French manufacturer Darracq opens the Societa Italiana Automobili Darracq factory outside Milan. The venture failed and in 1910 it is bought by an Italian consortium and renamed Anonima Lombarda Fabbrica Automobili or A.L.F.A. for short.


Motor racing is flourishing and car makers use racing for promotion. In 1911, ALFA enters its 24HP model in the Targa Florio road race. Powered by a 4.0-litre four, the 24HP could hit 100km/h and it sets the fastest lap before being retired. In 1913, a 6.0-litre 40-60HP Corsa ALFA wins its class in its first race.


Italian businessman Nicola Romeo (left) purchases a controlling interest in A.L.F.A. in 1915. Five years later his name is added to sign outside the factory and Alfa Romeo is born. That same year Enzo Ferrari becomes a works driver and later race team manager for Alfa Romeo before forming his own team in 1939.


Overseas Motors – the first Alfa Romeo dealership outside Italy – is opened in Elizabeth Street, Melbourne, in 1922 by the Nicholas family (of Aspro fame), importing luxury 20-30 ‘Torpedo’, G1, and RL models.


The ‘quadrifoglio’ badge denotes Alfa Romeo performance cars. Ugo Sirocci uses the good luck symbol on his Alfa RL and wins the 1923 Targa Florio. Sirocci is killed a year later in a car without this lucky charm. Since then Alfa Romeo has used the quadrifoglio.


Alfa Romeo dominates Grand Prix racing in the mid-20s with the Vittorio Jano-designed P2 (right). The supercharged, straight-eight powered ‘monoposto’ wins the inaugural Automobile World Championship in 1925.


Racing success continues with the straight-six-powered 6C 1750, which is built between 1929-33 in two and four-door configurations with bodywork by coachbuilders like Zagato and Touring. In 1929, 6C 1750s win every major race Alfa Romeo enters, including grands prix and the treacherous 1000km Mille Miglia road race.


Alfa Romeo’s success in Italy’s famous road races continues into the 1930s, with various 8C 2300, 8C 2600 and 8C 2900 sports cars winning the Mille Miglia endurance classic from 1932-38, while 8C 2300s win four consecutive Le Mans 24 Hours from 1931-34.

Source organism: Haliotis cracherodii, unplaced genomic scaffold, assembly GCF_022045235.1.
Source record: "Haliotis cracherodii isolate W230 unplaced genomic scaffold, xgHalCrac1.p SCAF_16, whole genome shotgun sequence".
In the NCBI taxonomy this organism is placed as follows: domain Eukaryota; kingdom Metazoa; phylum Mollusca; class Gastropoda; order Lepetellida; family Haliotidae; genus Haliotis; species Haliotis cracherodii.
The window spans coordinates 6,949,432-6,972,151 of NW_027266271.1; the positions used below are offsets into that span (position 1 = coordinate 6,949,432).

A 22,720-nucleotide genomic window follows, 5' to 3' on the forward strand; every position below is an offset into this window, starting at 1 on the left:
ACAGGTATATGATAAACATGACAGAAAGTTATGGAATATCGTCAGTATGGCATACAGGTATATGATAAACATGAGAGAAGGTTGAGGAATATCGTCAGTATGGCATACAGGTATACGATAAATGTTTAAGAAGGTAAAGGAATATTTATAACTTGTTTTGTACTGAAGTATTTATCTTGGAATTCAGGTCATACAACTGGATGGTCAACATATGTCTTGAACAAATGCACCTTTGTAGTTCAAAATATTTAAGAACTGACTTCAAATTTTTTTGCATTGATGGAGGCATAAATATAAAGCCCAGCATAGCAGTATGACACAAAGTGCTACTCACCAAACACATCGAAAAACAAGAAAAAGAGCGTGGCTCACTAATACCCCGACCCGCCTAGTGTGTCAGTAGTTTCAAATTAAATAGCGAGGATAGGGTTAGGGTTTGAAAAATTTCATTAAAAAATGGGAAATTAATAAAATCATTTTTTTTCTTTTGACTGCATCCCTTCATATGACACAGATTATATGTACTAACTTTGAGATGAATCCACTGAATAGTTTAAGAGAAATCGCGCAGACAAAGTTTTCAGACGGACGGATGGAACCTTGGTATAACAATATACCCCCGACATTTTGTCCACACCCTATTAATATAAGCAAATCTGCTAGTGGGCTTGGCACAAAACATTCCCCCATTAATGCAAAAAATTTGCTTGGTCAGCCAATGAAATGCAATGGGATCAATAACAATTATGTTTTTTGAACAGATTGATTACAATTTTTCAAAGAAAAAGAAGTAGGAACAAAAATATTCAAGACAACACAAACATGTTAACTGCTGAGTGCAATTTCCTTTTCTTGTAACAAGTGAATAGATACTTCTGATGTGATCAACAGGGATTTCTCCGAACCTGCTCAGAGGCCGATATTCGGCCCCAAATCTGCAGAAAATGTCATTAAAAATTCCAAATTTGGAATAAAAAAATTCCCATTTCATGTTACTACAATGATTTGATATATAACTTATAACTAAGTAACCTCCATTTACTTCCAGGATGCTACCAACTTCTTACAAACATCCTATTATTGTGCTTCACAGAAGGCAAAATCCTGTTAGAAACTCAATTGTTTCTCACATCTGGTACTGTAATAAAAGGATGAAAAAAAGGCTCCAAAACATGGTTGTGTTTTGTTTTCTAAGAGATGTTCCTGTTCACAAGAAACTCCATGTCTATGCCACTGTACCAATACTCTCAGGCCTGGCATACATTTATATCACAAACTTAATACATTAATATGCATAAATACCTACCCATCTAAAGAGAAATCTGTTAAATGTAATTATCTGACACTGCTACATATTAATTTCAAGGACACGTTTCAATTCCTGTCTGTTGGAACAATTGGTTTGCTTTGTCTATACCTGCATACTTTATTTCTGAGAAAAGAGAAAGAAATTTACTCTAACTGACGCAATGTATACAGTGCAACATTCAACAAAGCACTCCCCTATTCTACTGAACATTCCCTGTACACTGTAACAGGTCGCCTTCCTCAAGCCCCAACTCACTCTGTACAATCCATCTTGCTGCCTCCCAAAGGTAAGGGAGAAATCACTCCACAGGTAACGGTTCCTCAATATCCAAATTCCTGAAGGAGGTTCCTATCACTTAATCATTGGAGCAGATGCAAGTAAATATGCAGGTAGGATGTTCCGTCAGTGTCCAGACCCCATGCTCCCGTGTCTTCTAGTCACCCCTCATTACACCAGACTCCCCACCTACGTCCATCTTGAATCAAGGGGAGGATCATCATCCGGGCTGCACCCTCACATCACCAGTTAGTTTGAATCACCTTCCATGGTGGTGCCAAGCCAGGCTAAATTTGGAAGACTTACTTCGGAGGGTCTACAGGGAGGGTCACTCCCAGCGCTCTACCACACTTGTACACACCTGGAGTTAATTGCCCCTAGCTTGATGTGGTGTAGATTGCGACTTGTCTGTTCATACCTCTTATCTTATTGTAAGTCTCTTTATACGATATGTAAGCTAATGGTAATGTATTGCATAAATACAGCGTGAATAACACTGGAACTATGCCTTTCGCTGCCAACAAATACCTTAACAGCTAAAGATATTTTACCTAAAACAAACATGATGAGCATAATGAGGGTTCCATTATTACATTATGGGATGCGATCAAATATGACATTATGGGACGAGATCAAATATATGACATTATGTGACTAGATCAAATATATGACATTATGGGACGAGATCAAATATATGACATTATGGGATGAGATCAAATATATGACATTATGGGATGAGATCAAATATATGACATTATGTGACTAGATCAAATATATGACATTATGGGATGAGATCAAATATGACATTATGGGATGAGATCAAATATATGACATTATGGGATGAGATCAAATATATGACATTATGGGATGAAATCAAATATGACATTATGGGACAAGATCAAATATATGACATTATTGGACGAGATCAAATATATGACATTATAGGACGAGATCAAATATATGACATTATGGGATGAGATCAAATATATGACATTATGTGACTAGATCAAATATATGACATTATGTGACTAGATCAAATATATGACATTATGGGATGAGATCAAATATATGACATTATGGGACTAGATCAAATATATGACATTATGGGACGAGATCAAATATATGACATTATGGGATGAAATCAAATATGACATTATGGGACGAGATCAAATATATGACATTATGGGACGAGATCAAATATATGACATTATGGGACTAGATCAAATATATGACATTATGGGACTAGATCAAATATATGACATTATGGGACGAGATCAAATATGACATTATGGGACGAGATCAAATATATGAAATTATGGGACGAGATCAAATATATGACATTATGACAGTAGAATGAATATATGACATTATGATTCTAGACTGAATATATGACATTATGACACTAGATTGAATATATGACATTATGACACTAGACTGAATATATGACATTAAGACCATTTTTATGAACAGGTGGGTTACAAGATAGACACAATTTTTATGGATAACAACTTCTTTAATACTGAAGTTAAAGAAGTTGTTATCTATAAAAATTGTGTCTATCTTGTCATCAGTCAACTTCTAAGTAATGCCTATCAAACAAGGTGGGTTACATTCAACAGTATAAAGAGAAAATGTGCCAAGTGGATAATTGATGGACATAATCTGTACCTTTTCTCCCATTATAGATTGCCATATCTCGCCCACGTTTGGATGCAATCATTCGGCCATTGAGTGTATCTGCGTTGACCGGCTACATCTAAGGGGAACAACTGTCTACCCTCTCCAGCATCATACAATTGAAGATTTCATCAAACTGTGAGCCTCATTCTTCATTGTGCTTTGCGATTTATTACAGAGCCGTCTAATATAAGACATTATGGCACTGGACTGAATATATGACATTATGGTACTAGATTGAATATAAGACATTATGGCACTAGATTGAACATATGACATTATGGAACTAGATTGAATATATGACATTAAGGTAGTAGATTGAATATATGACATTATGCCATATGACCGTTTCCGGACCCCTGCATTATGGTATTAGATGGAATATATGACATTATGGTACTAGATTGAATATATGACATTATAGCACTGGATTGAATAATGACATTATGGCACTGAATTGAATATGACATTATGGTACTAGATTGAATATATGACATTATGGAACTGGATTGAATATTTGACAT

The 1939 Australian Grand Prix is held at Lobethal in South Australia on a 14km circuit on country roads. It’s a handicap event and Jack Saywell, starting from scratch (11min 30sec behind the eventual winner) finishes sixth in a 2.9-litre P3.


Production resumes after WWII and the first car off the line is the 6C 2500 Sport ‘Freccia d’Oro’ (Golden Arrow). Fast and stylish, the 155km/h saloon was said to be favoured by the Mafia.


Alfa Romeo dominates the new Formula One World Championship with its 1.5-litre 158/159 racers (above). The Alfettas (little Alfas) are so good Farina and Fangio win every race in 1950. Farina wins the 1950 championship, Fangio in ’51.


Alfa Romeo kicks off the ‘50s with a new design style exemplified by the Disco Volante (Flying Saucer) in 1952. The curvaceous Disco Volante does not go into production but its design influences the Giulietta, the first car to be given a person’s name. Launched as the Giulietta Sprint 2+2 in 1954, the Bertone-designed coupe is an immediate hit and is Alfa’s first 1.3-litre road car.


Styling changed again with the launch of one of Alfa Romeo’s most iconic models, the angular Giulia sedan. It is the first Alfa with a five-speed gearbox and spawns the Giulia Sprint GT coupe and the 1600 Spider ‘Duetto’ convertible.


One of the most desirable ‘modern’ Alfas ever, the beautiful Bertone-styled Giulia GTA is launched in 1965 and produced until 1969. Based on a shortened Giulia Berlina floorpan, the GTA – the A stood for Alleggerita, or lightened – is powered by either 1600 or 1300cc engines and could be bought in street (Stradale) or racing (Corsa) specification. A GTA raced by Andrea de Adamich wins the 1966 European Touring Car Championship.


Kevin Bartlett racing an Alec Mildren Racing-entered GTA (right) wins his class and is third outright in the onerace Australian Touring Car Championship at Bathurst